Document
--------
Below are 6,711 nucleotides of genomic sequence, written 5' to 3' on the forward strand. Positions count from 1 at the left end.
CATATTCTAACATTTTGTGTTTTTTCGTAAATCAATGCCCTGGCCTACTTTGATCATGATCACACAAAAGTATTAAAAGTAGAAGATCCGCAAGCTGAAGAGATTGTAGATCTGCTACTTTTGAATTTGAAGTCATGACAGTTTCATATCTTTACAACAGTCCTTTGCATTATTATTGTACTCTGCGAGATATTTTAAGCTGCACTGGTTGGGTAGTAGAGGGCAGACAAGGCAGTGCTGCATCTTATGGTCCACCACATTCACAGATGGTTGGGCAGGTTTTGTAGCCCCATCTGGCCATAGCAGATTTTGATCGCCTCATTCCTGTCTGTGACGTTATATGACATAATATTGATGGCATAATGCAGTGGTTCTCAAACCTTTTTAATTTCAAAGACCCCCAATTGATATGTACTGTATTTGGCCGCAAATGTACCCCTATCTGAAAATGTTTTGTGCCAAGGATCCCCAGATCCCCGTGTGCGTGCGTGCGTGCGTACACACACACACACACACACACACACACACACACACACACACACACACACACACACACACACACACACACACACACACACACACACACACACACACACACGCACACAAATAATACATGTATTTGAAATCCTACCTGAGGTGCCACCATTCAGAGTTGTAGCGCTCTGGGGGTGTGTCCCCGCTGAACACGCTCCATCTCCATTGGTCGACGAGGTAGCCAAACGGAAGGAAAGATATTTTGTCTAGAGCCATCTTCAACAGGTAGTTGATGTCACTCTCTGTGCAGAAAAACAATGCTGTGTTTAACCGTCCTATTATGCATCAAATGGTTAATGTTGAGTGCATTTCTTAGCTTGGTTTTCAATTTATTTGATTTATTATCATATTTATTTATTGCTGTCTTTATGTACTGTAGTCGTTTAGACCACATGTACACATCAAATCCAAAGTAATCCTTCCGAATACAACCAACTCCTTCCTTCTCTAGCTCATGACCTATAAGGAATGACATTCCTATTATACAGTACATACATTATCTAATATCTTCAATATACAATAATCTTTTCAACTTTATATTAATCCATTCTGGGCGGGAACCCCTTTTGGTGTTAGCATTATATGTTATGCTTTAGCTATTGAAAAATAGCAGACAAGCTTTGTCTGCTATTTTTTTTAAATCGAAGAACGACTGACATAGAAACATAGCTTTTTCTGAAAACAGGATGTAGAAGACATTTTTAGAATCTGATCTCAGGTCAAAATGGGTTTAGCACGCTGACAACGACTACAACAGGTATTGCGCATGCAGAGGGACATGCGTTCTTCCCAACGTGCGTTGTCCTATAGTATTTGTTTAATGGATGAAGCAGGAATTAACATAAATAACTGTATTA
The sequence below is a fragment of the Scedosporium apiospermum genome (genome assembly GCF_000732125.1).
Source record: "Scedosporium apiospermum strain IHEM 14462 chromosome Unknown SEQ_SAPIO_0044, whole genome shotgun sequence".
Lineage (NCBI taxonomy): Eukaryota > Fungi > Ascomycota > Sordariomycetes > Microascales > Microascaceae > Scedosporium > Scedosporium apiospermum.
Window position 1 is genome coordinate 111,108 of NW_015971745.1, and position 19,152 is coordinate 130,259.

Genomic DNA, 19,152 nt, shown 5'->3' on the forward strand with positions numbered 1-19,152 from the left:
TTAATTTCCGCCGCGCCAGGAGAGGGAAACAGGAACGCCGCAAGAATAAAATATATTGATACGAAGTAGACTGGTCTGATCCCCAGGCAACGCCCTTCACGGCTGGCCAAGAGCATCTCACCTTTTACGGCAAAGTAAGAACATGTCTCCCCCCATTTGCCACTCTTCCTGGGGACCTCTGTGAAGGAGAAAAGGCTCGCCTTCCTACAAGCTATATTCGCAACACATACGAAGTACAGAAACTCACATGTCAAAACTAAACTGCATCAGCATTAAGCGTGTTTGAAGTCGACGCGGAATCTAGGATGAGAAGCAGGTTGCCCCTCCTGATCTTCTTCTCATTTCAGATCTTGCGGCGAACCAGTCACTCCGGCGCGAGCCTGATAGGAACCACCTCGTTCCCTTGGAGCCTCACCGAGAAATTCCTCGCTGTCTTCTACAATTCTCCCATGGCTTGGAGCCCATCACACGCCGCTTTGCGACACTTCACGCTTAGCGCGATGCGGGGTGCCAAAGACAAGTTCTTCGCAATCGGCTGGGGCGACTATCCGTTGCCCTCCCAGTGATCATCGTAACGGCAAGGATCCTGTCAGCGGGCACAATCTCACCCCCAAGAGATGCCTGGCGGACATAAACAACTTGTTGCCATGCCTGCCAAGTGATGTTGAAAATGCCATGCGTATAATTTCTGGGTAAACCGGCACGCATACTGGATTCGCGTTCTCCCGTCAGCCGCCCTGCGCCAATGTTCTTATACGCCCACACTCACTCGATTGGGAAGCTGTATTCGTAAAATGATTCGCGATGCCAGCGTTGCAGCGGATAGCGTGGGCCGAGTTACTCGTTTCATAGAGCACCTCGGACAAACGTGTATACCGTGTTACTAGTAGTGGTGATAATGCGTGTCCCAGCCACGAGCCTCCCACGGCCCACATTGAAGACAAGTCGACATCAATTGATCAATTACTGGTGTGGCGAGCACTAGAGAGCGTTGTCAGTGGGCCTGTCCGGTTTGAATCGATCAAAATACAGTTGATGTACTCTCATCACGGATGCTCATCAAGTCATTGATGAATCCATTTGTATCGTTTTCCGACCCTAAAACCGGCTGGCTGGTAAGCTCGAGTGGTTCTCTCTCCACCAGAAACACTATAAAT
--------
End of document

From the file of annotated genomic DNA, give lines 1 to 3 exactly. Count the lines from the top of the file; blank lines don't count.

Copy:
Below are 6,711 nucleotides of genomic sequence, written 5' to 3' on the forward strand. Positions count from 1 at the left end.
CATATTCTAACATTTTGTGTTTTTTCGTAAATCAATGCCCTGGCCTACTTTGATCATGATCACACAAAAGTATTAAAAGTAGAAGATCCGCAAGCTGAAGAGATTGTAGATCTGCTACTTTTGAATTTGAAGTCATGACAGTTTCATATCTTTACAACAGTCCTTTGCATTATTATTGTACTCTGCGAGATATTTTAAGCTGCACTGGTTGGGTAGTAGAGGGCAGACAAGGCAGTGCTGCATCTTATGGTCCACCACATTCACAGATGGTTGGGCAGGTTTTGTAGCCCCATCTGGCCATAGCAGATTTTGATCGCCTCATTCCTGTCTGTGACGTTATATGACATAATATTGATGGCATAATGCAGTGGTTCTCAAACCTTTTTAATTTCAAAGACCCCCAATTGATATGTACTGTATTTGGCCGCAAATGTACCCCTATCTGAAAATGTTTTGTGCCAAGGATCCCCAGATCCCCGTGTGCGTGCGTGCGTGCGTACACACACACACACACACACACACACACACACACACACACACACACACACACACACACACACACACACACACACACACACACACACACACACACACACACGCACACAAATAATACATGTATTTGAAATCCTACCTGAGGTGCCACCATTCAGAGTTGTAGCGCTCTGGGGGTGTGTCCCCGCTGAACACGCTCCATCTCCATTGGTCGACGAGGTAGCCAAACGGAAGGAAAGATATTTTGTCTAGAGCCATCTTCAACAGGTAGTTGATGTCACTCTCTGTGCAGAAAAACAATGCTGTGTTTAACCGTCCTATTATGCATCAAATGGTTAATGTTGAGTGCATTTCTTAGCTTGGTTTTCAATTTATTTGATTTATTATCATATTTATTTATTGCTGTCTTTATGTACTGTAGTCGTTTAGACCACATGTACACATCAAATCCAAAGTAATCCTTCCGAATACAACCAACTCCTTCCTTCTCTAGCTCATGACCTATAAGGAATGACATTCCTATTATACAGTACATACATTATCTAATATCTTCAATATACAATAATCTTTTCAACTTTATATTAATCCATTCTGGGCGGGAACCCCTTTTGGTGTTAGCATTATATGTTATGCTTTAGCTATTGAAAAATAGCAGACAAGCTTTGTCTGCTATTTTTTTTAAATCGAAGAACGACTGACATAGAAACATAGCTTTTTCTGAAAACAGGATGTAGAAGACATTTTTAGAATCTGATCTCAGGTCAAAATGGGTTTAGCACGCTGACAACGACTACAACAGGTATTGCGCATGCAGAGGGACATGCGTTCTTCCCAACGTGCGTTGTCCTATAGTATTTGTTTAATGGATGAAGCAGGAATTAACATAAATAACTGTATTA
The sequence below is a fragment of the Scedosporium apiospermum genome (genome assembly GCF_000732125.1).